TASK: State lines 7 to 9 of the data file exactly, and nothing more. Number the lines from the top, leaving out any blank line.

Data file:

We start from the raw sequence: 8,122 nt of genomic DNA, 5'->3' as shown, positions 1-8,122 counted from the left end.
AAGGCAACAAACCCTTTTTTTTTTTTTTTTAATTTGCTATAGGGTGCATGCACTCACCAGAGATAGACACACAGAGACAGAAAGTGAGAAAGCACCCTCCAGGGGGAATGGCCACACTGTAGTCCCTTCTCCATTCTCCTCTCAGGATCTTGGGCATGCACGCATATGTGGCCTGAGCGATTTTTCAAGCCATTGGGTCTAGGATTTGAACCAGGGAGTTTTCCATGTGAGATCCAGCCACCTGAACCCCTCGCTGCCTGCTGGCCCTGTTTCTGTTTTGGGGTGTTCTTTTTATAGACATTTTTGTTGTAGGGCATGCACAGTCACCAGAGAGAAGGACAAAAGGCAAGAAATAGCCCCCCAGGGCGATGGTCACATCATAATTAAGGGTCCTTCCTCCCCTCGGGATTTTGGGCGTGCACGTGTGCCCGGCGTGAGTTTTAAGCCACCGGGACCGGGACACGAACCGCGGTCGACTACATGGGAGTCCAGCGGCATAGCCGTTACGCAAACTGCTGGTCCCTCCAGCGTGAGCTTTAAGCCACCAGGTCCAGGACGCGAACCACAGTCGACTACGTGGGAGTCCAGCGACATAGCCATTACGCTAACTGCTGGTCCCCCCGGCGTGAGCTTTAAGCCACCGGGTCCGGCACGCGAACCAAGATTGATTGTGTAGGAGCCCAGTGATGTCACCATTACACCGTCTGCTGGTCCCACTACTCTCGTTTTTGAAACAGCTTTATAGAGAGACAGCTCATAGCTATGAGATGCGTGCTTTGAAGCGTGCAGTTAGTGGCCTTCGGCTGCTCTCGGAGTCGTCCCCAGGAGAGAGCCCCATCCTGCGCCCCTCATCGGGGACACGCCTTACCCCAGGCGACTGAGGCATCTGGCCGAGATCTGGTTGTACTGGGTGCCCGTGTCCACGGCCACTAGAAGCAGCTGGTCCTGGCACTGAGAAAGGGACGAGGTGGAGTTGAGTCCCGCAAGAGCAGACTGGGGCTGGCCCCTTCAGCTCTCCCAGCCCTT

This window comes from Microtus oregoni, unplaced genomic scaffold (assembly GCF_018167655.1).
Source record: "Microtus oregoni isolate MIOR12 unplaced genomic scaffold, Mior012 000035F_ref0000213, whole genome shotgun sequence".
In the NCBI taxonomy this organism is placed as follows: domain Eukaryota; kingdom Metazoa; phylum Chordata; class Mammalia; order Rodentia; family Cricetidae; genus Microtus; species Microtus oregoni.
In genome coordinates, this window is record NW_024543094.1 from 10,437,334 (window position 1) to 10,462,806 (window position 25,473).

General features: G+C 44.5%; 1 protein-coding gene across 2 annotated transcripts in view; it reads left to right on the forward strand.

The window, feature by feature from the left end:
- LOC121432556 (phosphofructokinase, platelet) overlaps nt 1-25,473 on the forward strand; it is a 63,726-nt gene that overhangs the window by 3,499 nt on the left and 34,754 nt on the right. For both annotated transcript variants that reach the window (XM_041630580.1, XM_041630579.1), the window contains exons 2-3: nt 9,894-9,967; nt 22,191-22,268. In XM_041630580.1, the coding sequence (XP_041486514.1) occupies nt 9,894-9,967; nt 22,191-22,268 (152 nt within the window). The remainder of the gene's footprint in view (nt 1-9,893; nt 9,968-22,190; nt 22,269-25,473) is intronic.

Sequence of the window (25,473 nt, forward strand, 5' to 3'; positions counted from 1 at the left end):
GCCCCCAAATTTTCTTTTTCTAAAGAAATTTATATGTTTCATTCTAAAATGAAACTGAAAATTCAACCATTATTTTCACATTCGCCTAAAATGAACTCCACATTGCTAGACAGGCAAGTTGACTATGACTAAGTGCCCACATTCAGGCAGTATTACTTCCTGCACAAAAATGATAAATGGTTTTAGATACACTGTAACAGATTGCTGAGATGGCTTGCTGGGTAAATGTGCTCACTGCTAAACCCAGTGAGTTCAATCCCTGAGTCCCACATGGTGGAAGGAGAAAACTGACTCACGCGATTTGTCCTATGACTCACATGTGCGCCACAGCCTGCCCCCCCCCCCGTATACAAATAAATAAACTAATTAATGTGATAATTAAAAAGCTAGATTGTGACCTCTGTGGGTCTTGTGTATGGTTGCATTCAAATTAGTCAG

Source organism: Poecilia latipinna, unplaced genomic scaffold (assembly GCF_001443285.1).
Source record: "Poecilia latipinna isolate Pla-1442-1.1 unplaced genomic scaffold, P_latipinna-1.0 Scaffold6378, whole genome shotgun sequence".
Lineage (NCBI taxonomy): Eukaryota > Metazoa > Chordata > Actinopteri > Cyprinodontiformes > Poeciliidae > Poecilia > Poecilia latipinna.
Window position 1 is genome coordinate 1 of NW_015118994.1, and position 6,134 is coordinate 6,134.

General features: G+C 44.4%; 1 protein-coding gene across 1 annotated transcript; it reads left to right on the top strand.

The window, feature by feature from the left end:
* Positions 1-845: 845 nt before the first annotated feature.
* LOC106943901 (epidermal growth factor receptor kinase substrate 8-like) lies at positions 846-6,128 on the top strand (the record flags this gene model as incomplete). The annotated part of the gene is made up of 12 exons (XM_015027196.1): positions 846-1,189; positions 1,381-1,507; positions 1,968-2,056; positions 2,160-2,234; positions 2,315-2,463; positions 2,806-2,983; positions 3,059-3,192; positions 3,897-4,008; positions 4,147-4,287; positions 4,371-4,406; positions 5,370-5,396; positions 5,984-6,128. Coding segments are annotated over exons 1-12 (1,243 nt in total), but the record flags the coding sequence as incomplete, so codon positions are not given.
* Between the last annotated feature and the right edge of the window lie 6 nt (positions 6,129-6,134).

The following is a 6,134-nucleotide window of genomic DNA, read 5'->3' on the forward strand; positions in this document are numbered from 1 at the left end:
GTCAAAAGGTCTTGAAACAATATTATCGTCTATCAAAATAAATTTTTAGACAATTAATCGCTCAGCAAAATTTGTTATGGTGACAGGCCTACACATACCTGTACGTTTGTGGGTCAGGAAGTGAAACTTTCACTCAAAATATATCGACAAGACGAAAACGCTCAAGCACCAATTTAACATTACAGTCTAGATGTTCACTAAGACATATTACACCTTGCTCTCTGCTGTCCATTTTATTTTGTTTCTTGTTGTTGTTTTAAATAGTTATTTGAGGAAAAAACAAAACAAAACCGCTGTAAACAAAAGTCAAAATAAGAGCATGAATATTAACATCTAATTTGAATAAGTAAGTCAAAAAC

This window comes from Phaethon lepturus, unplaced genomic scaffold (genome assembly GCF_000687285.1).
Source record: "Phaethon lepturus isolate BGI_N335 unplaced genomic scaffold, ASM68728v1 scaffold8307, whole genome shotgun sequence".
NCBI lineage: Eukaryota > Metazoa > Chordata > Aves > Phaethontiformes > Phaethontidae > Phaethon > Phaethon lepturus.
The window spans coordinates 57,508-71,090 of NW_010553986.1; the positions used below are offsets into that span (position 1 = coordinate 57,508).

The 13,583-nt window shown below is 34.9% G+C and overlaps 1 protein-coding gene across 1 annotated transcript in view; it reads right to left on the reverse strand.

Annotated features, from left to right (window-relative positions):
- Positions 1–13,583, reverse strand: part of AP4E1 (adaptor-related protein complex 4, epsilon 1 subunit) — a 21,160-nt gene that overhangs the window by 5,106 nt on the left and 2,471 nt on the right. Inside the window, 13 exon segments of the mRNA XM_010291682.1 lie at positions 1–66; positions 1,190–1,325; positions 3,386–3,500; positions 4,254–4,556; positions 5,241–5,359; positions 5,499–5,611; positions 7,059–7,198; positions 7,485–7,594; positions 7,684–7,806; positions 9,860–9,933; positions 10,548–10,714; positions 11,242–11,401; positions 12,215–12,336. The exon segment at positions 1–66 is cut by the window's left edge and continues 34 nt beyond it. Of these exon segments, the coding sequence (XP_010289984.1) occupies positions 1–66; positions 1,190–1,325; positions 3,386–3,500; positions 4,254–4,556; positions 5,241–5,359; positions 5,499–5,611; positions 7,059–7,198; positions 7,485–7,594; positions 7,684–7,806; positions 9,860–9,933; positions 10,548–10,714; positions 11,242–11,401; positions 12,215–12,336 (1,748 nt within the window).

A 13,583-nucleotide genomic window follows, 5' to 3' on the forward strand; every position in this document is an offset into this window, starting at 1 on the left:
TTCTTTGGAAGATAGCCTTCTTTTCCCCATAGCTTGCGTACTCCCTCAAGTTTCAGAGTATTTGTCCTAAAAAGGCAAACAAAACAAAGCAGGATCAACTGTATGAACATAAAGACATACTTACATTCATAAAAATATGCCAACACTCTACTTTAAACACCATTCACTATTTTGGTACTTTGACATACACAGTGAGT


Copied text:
General features: G+C 44.5%; 1 protein-coding gene across 2 annotated transcripts in view; it reads left to right on the forward strand.

The window, feature by feature from the left end:
- LOC121432556 (phosphofructokinase, platelet) overlaps nt 1-25,473 on the forward strand; it is a 63,726-nt gene that overhangs the window by 3,499 nt on the left and 34,754 nt on the right. For both annotated transcript variants that reach the window (XM_041630580.1, XM_041630579.1), the window contains exons 2-3: nt 9,894-9,967; nt 22,191-22,268. In XM_041630580.1, the coding sequence (XP_041486514.1) occupies nt 9,894-9,967; nt 22,191-22,268 (152 nt within the window). The remainder of the gene's footprint in view (nt 1-9,893; nt 9,968-22,190; nt 22,269-25,473) is intronic.